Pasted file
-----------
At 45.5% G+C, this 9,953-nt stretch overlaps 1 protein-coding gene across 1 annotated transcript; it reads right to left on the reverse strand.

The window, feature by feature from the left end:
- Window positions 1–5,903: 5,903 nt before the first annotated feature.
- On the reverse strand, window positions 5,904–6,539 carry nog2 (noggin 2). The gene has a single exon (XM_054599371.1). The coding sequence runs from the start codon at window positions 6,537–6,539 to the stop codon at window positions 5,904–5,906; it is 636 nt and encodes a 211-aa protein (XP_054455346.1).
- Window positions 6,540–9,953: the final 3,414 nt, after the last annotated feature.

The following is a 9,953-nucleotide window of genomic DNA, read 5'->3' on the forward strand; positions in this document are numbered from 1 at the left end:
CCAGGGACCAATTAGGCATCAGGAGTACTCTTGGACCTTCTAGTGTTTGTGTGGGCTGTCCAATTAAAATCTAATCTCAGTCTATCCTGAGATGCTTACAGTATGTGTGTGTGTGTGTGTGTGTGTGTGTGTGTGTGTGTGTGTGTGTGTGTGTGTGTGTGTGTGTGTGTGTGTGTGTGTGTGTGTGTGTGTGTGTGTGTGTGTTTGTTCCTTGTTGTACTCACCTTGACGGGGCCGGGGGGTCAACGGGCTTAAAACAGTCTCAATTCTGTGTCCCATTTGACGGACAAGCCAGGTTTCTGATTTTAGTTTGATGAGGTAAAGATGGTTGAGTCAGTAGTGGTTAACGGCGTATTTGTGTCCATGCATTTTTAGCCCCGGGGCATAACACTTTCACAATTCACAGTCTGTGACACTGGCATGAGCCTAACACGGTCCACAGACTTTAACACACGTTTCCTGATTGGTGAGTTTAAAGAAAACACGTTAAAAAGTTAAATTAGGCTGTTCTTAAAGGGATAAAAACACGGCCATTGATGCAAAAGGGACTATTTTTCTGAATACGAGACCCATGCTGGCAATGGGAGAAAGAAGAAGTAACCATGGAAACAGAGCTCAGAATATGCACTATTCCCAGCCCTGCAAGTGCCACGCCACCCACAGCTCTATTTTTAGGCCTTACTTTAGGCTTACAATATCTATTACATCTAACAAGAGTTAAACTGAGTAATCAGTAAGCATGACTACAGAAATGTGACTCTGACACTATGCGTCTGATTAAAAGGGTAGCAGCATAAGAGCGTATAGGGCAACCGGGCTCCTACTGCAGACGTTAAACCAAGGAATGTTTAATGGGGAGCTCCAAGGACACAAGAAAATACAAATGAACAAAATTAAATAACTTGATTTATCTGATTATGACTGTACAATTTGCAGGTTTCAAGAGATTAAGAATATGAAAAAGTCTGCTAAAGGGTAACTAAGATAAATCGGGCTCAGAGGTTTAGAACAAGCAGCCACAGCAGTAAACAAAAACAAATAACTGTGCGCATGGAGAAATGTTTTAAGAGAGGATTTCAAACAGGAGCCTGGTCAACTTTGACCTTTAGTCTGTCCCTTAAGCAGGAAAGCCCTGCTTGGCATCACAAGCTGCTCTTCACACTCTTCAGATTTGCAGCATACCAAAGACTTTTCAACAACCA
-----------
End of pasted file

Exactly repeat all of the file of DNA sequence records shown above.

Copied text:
At 45.5% G+C, this 9,953-nt stretch overlaps 1 protein-coding gene across 1 annotated transcript; it reads right to left on the reverse strand.

The window, feature by feature from the left end:
- Window positions 1–5,903: 5,903 nt before the first annotated feature.
- On the reverse strand, window positions 5,904–6,539 carry nog2 (noggin 2). The gene has a single exon (XM_054599371.1). The coding sequence runs from the start codon at window positions 6,537–6,539 to the stop codon at window positions 5,904–5,906; it is 636 nt and encodes a 211-aa protein (XP_054455346.1).
- Window positions 6,540–9,953: the final 3,414 nt, after the last annotated feature.

The following is a 9,953-nucleotide window of genomic DNA, read 5'->3' on the forward strand; positions in this document are numbered from 1 at the left end:
CCAGGGACCAATTAGGCATCAGGAGTACTCTTGGACCTTCTAGTGTTTGTGTGGGCTGTCCAATTAAAATCTAATCTCAGTCTATCCTGAGATGCTTACAGTATGTGTGTGTGTGTGTGTGTGTGTGTGTGTGTGTGTGTGTGTGTGTGTGTGTGTGTGTGTGTGTGTGTGTGTGTGTGTGTGTGTGTGTGTGTGTGTGTGTGTTTGTTCCTTGTTGTACTCACCTTGACGGGGCCGGGGGGTCAACGGGCTTAAAACAGTCTCAATTCTGTGTCCCATTTGACGGACAAGCCAGGTTTCTGATTTTAGTTTGATGAGGTAAAGATGGTTGAGTCAGTAGTGGTTAACGGCGTATTTGTGTCCATGCATTTTTAGCCCCGGGGCATAACACTTTCACAATTCACAGTCTGTGACACTGGCATGAGCCTAACACGGTCCACAGACTTTAACACACGTTTCCTGATTGGTGAGTTTAAAGAAAACACGTTAAAAAGTTAAATTAGGCTGTTCTTAAAGGGATAAAAACACGGCCATTGATGCAAAAGGGACTATTTTTCTGAATACGAGACCCATGCTGGCAATGGGAGAAAGAAGAAGTAACCATGGAAACAGAGCTCAGAATATGCACTATTCCCAGCCCTGCAAGTGCCACGCCACCCACAGCTCTATTTTTAGGCCTTACTTTAGGCTTACAATATCTATTACATCTAACAAGAGTTAAACTGAGTAATCAGTAAGCATGACTACAGAAATGTGACTCTGACACTATGCGTCTGATTAAAAGGGTAGCAGCATAAGAGCGTATAGGGCAACCGGGCTCCTACTGCAGACGTTAAACCAAGGAATGTTTAATGGGGAGCTCCAAGGACACAAGAAAATACAAATGAACAAAATTAAATAACTTGATTTATCTGATTATGACTGTACAATTTGCAGGTTTCAAGAGATTAAGAATATGAAAAAGTCTGCTAAAGGGTAACTAAGATAAATCGGGCTCAGAGGTTTAGAACAAGCAGCCACAGCAGTAAACAAAAACAAATAACTGTGCGCATGGAGAAATGTTTTAAGAGAGGATTTCAAACAGGAGCCTGGTCAACTTTGACCTTTAGTCTGTCCCTTAAGCAGGAAAGCCCTGCTTGGCATCACAAGCTGCTCTTCACACTCTTCAGATTTGCAGCATACCAAAGACTTTTCAACAACCA